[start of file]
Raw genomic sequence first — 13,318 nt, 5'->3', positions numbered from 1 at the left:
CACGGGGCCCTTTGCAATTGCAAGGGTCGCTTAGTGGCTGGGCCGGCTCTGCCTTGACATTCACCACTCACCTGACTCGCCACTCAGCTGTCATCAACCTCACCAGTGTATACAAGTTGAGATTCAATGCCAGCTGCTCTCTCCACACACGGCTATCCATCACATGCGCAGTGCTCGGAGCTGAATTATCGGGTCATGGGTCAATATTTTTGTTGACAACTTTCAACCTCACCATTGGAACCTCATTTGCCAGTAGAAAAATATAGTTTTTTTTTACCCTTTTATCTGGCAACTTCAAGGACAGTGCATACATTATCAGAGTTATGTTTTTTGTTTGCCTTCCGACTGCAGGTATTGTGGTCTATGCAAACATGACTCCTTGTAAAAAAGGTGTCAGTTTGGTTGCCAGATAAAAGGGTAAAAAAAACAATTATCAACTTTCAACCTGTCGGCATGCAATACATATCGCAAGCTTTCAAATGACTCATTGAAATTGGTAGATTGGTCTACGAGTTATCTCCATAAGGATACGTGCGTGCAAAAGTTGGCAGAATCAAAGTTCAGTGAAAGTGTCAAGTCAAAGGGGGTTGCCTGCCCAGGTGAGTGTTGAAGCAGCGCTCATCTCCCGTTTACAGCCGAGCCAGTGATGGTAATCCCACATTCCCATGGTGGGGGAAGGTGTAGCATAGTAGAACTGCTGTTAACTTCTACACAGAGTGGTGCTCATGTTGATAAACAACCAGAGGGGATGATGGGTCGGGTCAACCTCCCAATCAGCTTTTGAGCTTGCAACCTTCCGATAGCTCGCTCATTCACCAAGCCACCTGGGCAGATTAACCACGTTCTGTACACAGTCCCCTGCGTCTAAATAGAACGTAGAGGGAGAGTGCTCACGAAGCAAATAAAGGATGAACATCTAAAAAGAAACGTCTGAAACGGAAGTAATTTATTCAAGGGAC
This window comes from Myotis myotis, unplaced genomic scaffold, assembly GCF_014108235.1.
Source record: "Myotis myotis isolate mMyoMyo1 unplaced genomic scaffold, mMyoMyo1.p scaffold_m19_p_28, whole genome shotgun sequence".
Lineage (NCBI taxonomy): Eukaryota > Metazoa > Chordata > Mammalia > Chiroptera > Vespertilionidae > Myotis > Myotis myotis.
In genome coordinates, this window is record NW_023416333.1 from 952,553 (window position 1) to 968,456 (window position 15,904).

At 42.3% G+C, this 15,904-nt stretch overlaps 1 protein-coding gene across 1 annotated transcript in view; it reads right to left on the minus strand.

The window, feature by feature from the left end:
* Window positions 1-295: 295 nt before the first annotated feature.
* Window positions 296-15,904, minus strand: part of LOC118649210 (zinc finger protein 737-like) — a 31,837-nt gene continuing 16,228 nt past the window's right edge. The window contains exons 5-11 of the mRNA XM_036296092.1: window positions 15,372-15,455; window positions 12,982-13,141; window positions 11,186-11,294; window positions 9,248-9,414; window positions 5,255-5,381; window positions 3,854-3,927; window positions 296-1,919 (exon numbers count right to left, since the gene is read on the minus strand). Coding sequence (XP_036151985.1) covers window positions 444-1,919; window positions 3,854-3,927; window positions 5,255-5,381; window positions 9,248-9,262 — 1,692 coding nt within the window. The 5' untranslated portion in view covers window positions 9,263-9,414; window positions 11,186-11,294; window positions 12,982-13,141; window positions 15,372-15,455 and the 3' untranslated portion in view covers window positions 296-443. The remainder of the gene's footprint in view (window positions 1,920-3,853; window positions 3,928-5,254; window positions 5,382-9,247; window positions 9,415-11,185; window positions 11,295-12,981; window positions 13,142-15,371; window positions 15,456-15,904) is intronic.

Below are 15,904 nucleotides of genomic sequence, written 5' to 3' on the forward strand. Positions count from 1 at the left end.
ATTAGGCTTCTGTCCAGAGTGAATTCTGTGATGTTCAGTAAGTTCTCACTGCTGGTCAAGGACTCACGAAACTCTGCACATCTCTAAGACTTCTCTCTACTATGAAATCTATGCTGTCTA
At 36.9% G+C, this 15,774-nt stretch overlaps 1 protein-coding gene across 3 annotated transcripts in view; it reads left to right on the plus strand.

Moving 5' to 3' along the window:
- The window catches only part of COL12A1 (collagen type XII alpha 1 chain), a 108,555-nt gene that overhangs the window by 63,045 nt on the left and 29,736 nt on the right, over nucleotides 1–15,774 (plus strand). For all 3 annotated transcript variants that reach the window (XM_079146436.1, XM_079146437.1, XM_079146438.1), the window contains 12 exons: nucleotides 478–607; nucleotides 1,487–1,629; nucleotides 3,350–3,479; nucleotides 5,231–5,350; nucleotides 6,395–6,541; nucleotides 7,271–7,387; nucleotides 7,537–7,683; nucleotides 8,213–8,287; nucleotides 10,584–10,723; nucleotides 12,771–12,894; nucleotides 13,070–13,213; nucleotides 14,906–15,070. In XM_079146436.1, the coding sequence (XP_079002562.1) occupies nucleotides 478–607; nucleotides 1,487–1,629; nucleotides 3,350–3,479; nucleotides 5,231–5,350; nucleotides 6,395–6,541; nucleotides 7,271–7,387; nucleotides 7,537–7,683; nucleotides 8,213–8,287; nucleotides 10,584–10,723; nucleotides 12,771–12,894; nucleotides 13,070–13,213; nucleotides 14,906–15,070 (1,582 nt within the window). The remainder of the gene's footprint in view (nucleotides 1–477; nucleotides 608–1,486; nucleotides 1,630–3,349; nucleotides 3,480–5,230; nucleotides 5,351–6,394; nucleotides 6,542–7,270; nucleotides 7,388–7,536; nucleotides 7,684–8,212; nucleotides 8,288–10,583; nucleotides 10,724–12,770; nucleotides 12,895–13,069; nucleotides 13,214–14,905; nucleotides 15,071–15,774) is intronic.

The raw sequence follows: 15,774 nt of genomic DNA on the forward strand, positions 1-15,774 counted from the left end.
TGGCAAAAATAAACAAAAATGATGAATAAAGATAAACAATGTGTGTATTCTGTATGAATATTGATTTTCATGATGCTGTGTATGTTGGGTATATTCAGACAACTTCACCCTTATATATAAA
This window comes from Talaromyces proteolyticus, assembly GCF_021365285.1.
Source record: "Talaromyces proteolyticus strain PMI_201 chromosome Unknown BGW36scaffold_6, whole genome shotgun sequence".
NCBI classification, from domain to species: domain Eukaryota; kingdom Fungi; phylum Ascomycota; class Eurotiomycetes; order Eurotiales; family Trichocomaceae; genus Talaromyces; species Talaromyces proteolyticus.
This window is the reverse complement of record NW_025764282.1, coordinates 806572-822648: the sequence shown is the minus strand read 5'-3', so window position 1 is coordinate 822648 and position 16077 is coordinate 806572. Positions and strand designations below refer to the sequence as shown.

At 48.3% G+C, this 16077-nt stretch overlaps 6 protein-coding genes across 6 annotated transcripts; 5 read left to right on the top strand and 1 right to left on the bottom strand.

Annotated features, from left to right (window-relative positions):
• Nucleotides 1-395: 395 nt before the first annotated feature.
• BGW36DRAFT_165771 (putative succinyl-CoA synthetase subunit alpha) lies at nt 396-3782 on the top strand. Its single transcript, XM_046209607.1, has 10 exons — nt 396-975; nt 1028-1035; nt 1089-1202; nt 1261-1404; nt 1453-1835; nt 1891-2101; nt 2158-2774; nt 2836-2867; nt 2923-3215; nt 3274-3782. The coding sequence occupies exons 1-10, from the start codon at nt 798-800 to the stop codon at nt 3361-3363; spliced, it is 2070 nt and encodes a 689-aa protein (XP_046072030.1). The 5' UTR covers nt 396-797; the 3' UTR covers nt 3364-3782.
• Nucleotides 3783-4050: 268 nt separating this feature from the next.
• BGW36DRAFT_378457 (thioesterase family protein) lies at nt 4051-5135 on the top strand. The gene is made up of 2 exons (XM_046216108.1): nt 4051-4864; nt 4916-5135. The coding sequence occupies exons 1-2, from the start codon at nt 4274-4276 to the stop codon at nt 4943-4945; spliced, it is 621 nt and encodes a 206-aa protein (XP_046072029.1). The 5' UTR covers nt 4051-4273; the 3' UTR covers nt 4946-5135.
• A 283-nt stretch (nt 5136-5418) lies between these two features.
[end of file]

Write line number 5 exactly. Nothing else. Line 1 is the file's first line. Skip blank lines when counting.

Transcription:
Lineage (NCBI taxonomy): Eukaryota > Metazoa > Chordata > Mammalia > Chiroptera > Vespertilionidae > Myotis > Myotis myotis.